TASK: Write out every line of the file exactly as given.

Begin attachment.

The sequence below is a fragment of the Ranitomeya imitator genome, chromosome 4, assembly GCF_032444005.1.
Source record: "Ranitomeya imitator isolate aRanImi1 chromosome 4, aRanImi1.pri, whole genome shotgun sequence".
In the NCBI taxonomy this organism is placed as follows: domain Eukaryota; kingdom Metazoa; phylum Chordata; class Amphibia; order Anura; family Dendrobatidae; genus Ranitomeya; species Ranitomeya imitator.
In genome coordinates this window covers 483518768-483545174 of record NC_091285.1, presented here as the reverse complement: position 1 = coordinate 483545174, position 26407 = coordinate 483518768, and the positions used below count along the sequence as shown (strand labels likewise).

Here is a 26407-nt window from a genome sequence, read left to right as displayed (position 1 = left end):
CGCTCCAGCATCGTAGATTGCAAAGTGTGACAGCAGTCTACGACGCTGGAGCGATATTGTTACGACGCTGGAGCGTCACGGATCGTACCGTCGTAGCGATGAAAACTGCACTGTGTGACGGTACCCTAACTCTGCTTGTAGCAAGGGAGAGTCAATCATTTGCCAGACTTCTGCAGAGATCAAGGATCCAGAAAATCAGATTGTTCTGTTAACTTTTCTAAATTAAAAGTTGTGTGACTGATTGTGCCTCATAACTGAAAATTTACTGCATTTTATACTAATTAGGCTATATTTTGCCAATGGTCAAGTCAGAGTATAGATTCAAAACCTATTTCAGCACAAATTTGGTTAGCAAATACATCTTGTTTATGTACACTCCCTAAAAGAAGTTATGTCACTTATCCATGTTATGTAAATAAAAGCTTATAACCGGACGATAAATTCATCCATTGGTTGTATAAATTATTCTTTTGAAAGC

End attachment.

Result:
The sequence below is a fragment of the Ranitomeya imitator genome, chromosome 4, assembly GCF_032444005.1.
Source record: "Ranitomeya imitator isolate aRanImi1 chromosome 4, aRanImi1.pri, whole genome shotgun sequence".
In the NCBI taxonomy this organism is placed as follows: domain Eukaryota; kingdom Metazoa; phylum Chordata; class Amphibia; order Anura; family Dendrobatidae; genus Ranitomeya; species Ranitomeya imitator.
In genome coordinates this window covers 483518768-483545174 of record NC_091285.1, presented here as the reverse complement: position 1 = coordinate 483545174, position 26407 = coordinate 483518768, and the positions used below count along the sequence as shown (strand labels likewise).

Here is a 26407-nt window from a genome sequence, read left to right as displayed (position 1 = left end):
CGCTCCAGCATCGTAGATTGCAAAGTGTGACAGCAGTCTACGACGCTGGAGCGATATTGTTACGACGCTGGAGCGTCACGGATCGTACCGTCGTAGCGATGAAAACTGCACTGTGTGACGGTACCCTAACTCTGCTTGTAGCAAGGGAGAGTCAATCATTTGCCAGACTTCTGCAGAGATCAAGGATCCAGAAAATCAGATTGTTCTGTTAACTTTTCTAAATTAAAAGTTGTGTGACTGATTGTGCCTCATAACTGAAAATTTACTGCATTTTATACTAATTAGGCTATATTTTGCCAATGGTCAAGTCAGAGTATAGATTCAAAACCTATTTCAGCACAAATTTGGTTAGCAAATACATCTTGTTTATGTACACTCCCTAAAAGAAGTTATGTCACTTATCCATGTTATGTAAATAAAAGCTTATAACCGGACGATAAATTCATCCATTGGTTGTATAAATTATTCTTTTGAAAGC